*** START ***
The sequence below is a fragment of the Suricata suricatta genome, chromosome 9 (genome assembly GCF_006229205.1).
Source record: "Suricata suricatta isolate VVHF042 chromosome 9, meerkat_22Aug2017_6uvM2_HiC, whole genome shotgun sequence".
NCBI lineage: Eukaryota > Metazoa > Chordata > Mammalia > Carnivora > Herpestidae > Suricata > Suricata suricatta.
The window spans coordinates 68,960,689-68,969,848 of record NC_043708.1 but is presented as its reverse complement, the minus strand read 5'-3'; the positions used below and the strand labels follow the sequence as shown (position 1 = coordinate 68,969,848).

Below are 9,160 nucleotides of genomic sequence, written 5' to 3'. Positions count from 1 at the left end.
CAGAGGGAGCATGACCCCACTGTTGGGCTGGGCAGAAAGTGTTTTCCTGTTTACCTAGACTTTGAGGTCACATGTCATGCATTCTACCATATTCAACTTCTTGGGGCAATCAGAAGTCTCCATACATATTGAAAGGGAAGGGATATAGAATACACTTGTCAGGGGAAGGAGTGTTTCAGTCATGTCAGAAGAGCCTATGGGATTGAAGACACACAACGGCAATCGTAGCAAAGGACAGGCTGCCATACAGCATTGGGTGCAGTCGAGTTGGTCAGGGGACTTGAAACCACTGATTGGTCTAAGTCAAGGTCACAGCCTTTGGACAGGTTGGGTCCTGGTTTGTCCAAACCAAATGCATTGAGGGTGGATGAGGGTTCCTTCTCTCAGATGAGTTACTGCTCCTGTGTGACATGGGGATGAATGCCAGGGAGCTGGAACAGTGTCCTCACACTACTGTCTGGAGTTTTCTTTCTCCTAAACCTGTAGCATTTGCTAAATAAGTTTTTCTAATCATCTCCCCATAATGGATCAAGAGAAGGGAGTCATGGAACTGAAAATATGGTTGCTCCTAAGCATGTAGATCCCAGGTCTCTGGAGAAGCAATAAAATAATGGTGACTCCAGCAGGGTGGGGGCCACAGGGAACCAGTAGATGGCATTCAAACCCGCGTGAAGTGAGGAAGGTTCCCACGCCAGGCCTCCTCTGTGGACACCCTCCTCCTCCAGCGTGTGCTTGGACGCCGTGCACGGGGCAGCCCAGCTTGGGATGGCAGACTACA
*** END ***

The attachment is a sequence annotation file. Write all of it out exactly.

The sequence below is a fragment of the Suricata suricatta genome, chromosome 9 (genome assembly GCF_006229205.1).
Source record: "Suricata suricatta isolate VVHF042 chromosome 9, meerkat_22Aug2017_6uvM2_HiC, whole genome shotgun sequence".
NCBI lineage: Eukaryota > Metazoa > Chordata > Mammalia > Carnivora > Herpestidae > Suricata > Suricata suricatta.
The window spans coordinates 68,960,689-68,969,848 of record NC_043708.1 but is presented as its reverse complement, the minus strand read 5'-3'; the positions used below and the strand labels follow the sequence as shown (position 1 = coordinate 68,969,848).

Below are 9,160 nucleotides of genomic sequence, written 5' to 3'. Positions count from 1 at the left end.
CAGAGGGAGCATGACCCCACTGTTGGGCTGGGCAGAAAGTGTTTTCCTGTTTACCTAGACTTTGAGGTCACATGTCATGCATTCTACCATATTCAACTTCTTGGGGCAATCAGAAGTCTCCATACATATTGAAAGGGAAGGGATATAGAATACACTTGTCAGGGGAAGGAGTGTTTCAGTCATGTCAGAAGAGCCTATGGGATTGAAGACACACAACGGCAATCGTAGCAAAGGACAGGCTGCCATACAGCATTGGGTGCAGTCGAGTTGGTCAGGGGACTTGAAACCACTGATTGGTCTAAGTCAAGGTCACAGCCTTTGGACAGGTTGGGTCCTGGTTTGTCCAAACCAAATGCATTGAGGGTGGATGAGGGTTCCTTCTCTCAGATGAGTTACTGCTCCTGTGTGACATGGGGATGAATGCCAGGGAGCTGGAACAGTGTCCTCACACTACTGTCTGGAGTTTTCTTTCTCCTAAACCTGTAGCATTTGCTAAATAAGTTTTTCTAATCATCTCCCCATAATGGATCAAGAGAAGGGAGTCATGGAACTGAAAATATGGTTGCTCCTAAGCATGTAGATCCCAGGTCTCTGGAGAAGCAATAAAATAATGGTGACTCCAGCAGGGTGGGGGCCACAGGGAACCAGTAGATGGCATTCAAACCCGCGTGAAGTGAGGAAGGTTCCCACGCCAGGCCTCCTCTGTGGACACCCTCCTCCTCCAGCGTGTGCTTGGACGCCGTGCACGGGGCAGCCCAGCTTGGGATGGCAGACTACA